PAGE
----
Show: Downton Abbey
Tenure: The sixth and final season of this wildly popular UK soap-as-prestige-drama will hit the UK this fall and US shores a few months later.
- Social class and income differences have always been fiercely entertaining topics to cover, as well as great material for actors to explore, and those topics are at the very core of this show. US shows have been reluctant for a number of reasons to explore class differences or income differences in recent years. The reasons may be complicated (conversations about oppression and race, and advertiser reluctance to talk about money at all unless it’s flying out of someone’s pocket), but Downton uses these differences to create tension and tell a story, to great effect.
- Downton hasn’t been afraid to have a character be the voice of disapproval, or the voice of duty. And they’ve mostly had that in the form of the Dowager Empress, whom the audience loves because (1) The Dowager is sarcastic and funny and often says what the audience thinks, (2) because Isobel loves her, and (3) because Maggie Smith is playing her. “Granny” gives the best reads and it’s always a total shadefest when she’s coughing up truths about her enemies or her loved ones.
- A period piece is a really great way to tell a contemporary story in a way that allows for some narrative distance, and allows for subtle commentary on today’s world by the actions happening to characters in yesteryear. Some of the more interesting stories in this category: Edith’s child, and the lengths she had to go to in order to bear the child and raise her in an era with no reproductive freedom for its women; Thomas Barrow and the relative acceptance of him as a gay man (albeit an entirely closeted one), the examination of how the “downstairs” people would possibly care for themselves in their twilight years, the look at Judaism, pre-WWII, through both Cora and Atticus.
- It is, at its best, a romance of the family, of feeling a place of belonging. Whether it’s a biological family, or the feeling of being a part of the Downton tribe, many of the characters declare their love for their home, as if it’s a character of its own.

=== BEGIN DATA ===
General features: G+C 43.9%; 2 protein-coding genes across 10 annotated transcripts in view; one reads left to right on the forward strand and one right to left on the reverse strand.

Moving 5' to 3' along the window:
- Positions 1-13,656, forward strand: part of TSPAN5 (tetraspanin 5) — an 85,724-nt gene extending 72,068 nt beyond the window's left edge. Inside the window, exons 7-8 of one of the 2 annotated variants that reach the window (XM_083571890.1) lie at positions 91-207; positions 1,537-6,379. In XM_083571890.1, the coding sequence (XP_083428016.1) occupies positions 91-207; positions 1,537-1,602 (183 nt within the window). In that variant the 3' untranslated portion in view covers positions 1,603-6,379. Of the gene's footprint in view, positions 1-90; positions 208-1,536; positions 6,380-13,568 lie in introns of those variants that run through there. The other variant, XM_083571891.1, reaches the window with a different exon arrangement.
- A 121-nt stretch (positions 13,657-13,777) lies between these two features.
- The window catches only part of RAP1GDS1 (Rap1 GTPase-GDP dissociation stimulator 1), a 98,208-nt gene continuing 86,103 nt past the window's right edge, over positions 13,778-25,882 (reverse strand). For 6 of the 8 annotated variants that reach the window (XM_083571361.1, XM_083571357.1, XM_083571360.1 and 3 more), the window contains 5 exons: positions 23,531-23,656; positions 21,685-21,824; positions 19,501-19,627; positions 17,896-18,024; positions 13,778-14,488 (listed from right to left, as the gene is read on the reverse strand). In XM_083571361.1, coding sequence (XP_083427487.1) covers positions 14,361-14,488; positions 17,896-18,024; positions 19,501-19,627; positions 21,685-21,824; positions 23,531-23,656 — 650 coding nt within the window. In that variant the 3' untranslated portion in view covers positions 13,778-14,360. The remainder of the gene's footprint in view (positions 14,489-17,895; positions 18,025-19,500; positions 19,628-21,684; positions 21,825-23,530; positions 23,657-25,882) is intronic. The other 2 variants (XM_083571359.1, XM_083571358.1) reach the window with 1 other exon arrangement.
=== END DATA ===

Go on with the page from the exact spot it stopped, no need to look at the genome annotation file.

- A gloriously mature main cast, with Maggie Smith at 80 and Elizabeth McGovern looking glorious in her early fifties.
Potholes to avoid:
- The first three seasons of the show were glorious, but these last two have been somewhat torturous, and one of the main reasons can be traced back to the deaths of Matthew Crawley and Sybil Crawley Branson. Killing off two main characters in a matter of episodes was jarring and brought the narrative to a complete, utter stop.
- Even worse, the surviving spouses – Mary and Tom Branson – have been literally pedaling water for much of the last two seasons. After the first few post-Matthew episodes, his death seldom reads as having much of an impact on Mary’s life. The changes Matthew brought to Mary have disappeared, and while she may have a head for business now, she’s more often shown as a predecessor to today’s Kardashians, attending fashion shows, looking fabulous and being an all around bitch. As for Tom, if I had to hear him say some variation of “I don’t belong here” or “I’m going away” one more time I would have pushed him in front of a milk truck myself.
- The writers have also beaten the woes of the Bates family into the ground. No one remotely cares at this point. The audience literally wants them to be caught and hung without a trial, because their woes have been ongoing for nearly the whole of the series now.
- There’s been some fairly inconsistent character development, especially with characters like Daisy, who seem to be more symbolic than actual fully-formed individuals.
I enjoy the show, but I honestly feel like the last two seasons are a “what not to do” list for other showrunners. Telling a story slowly and deliciously is one thing, but Downton went to the well one too many times on many of its stories.
It must also be said that the story that gave the whole show its heart was the tortured union of Matthew and Mary. They were electric on screen together, and it’s important for shows to find some pairing – fraternal, familial or romantic – that makes people want to watch or gives the larger narrative a context or some grounding.
NOTE: The Tom and Lorenzo site is a must-read, and they focus on Downton as well as a Mad Men). Great analysis and a look at fashions and sets, too.